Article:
Khan noted that China has taken more than 800 million people out of poverty and can help Pakistan do the same. With young people making up half of Pakistan’s population, Khan looked forward to Pakistani people learning and benefiting from China’s technological advances so as to maximize his country’s potential. 

Khan concluded his remarks by proposing five initiatives: plant billions of trees to combat climate change, develop tourism to promote people to people exchange and culture understanding, establish office dedicated to combat corruption, learn from China to fight poverty, and move to further liberalize world trade.

He pledged that Pakistan will work with China and fellow members of BRI for a common future of hope and happiness. BRI is obviously no mirage to Khan. Nor to President Vladimir Putin of Russia and Italian Prime Minister Giuseppe Conte, among other leaders that also attended the Forum.

In contrast to Khan’s vision of a common future, what could Pompeo possibly have said to convince third world heads of state that their future lies with the US and not with the BRI?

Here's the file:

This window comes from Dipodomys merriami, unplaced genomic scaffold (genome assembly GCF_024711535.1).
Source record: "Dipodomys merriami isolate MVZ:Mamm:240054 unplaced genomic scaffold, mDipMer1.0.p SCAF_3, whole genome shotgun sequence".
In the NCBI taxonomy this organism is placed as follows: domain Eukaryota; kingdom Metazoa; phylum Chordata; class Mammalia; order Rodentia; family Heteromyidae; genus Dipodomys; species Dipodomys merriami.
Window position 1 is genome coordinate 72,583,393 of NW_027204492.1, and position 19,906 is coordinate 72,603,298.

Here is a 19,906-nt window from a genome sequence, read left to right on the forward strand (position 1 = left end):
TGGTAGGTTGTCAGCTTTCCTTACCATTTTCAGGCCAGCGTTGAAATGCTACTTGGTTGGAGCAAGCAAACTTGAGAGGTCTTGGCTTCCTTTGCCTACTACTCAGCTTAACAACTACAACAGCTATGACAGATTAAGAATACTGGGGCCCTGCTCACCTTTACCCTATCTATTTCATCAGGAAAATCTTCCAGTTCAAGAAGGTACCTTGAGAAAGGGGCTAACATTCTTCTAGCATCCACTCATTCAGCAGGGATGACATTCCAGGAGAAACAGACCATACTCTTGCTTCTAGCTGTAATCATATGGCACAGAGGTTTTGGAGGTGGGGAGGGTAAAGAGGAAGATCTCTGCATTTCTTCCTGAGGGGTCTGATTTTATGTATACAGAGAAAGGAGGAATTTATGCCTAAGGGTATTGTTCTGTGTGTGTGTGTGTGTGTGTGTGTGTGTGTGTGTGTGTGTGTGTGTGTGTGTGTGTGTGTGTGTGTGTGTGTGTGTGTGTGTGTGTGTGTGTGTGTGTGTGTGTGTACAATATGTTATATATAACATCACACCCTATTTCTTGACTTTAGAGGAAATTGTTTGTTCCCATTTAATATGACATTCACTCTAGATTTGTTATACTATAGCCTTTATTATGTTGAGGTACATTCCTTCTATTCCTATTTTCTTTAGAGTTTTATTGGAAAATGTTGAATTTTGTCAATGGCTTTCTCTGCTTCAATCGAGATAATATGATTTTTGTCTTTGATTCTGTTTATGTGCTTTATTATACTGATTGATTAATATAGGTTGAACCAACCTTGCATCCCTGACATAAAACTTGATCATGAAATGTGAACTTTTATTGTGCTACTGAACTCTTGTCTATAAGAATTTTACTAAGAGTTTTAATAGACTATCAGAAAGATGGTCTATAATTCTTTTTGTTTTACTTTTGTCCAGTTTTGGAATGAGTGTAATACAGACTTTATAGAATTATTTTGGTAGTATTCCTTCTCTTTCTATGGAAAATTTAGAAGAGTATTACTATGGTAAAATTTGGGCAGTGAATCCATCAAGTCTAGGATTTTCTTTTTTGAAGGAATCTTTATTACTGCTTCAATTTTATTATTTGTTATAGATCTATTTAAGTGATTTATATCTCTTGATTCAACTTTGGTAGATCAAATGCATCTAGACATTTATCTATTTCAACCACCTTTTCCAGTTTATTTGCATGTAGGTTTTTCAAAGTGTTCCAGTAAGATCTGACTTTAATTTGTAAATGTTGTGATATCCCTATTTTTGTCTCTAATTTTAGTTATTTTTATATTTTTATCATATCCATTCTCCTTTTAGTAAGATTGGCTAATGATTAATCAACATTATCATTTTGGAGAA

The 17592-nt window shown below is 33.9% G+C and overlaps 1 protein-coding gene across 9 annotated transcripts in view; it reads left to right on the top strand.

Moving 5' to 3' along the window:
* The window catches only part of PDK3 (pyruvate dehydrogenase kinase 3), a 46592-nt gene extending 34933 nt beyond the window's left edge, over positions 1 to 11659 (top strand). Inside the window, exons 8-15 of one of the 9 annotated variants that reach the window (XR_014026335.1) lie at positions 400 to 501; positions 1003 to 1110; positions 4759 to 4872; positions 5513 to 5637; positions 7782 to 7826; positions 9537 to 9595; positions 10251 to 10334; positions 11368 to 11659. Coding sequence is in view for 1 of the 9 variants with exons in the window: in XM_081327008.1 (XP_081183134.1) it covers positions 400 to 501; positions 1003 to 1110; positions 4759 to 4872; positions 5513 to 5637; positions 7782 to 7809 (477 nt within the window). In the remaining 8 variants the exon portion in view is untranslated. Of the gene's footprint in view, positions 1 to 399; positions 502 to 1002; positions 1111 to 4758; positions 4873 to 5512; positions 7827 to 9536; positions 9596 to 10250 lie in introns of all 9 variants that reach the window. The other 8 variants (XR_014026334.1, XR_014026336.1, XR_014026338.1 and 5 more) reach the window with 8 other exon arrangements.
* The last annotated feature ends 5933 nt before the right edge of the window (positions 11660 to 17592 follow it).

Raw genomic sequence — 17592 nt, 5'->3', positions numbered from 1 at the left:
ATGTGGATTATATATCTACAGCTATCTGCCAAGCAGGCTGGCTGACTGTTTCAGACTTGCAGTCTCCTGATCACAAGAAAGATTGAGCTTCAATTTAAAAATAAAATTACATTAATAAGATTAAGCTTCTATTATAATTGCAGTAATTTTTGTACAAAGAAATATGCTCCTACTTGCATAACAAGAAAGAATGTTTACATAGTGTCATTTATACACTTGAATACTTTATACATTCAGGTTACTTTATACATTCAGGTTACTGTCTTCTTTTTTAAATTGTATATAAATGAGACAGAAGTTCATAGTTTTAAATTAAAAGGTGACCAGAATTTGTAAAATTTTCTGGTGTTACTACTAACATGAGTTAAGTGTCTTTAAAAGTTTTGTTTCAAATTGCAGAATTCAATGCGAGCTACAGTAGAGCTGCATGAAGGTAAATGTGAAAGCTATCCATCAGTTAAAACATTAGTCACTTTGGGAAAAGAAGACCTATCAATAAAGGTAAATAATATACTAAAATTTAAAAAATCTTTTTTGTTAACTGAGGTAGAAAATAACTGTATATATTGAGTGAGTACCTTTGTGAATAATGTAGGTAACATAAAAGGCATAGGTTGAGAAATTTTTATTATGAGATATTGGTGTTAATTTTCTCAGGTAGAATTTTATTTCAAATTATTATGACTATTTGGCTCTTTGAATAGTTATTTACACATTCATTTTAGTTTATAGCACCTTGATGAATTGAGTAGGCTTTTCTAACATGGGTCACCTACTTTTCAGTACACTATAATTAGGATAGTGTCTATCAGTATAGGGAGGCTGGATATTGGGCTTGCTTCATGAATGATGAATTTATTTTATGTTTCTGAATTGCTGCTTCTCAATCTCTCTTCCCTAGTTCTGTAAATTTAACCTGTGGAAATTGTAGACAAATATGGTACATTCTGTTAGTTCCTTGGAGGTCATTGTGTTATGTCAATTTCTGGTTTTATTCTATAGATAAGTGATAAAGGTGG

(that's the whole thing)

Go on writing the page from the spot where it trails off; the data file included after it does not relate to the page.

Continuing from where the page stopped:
China as the world’s loan shark?

Professor Deborah BraĆ¼tigam of Johns Hopkins published a timely op-ed, “Is China the World’s Loan Shark?” in the New York Times to coincide with the Belt Road Forum going in Beijing. She is a world leading authority andmonitorof China’s investments in Africa.

Despite the provocative title, her analysis did not find debt traps in Africa. She found that China’s financing in Africa were within IMF debt ceiling guidelines for those countries. In fact, she concluded that“the idea that the Chinese government is doling out debt strategically, for its benefit, isn’t supported by the facts.”

Sri Lanka’s Hambantota port development, frequently cited by western media as an epitome of China’s capricious design to exploit the third world, was specifically examined by BraĆ¼tigam and the accusation dismissed.

Because of its strategic geographical location, Hambantota has long been regarded, by many international experts, to have the potential of becoming another Singapore by providing service to shipping traffic from the Middle East to Asia. The economic justification for the project was always there.

Sri Lanka asked for international assistance but only China agreed to help. After the port was built, revenue failed to materialize to service the debt due to internal political infighting that prevented the full implementation of a working harbor.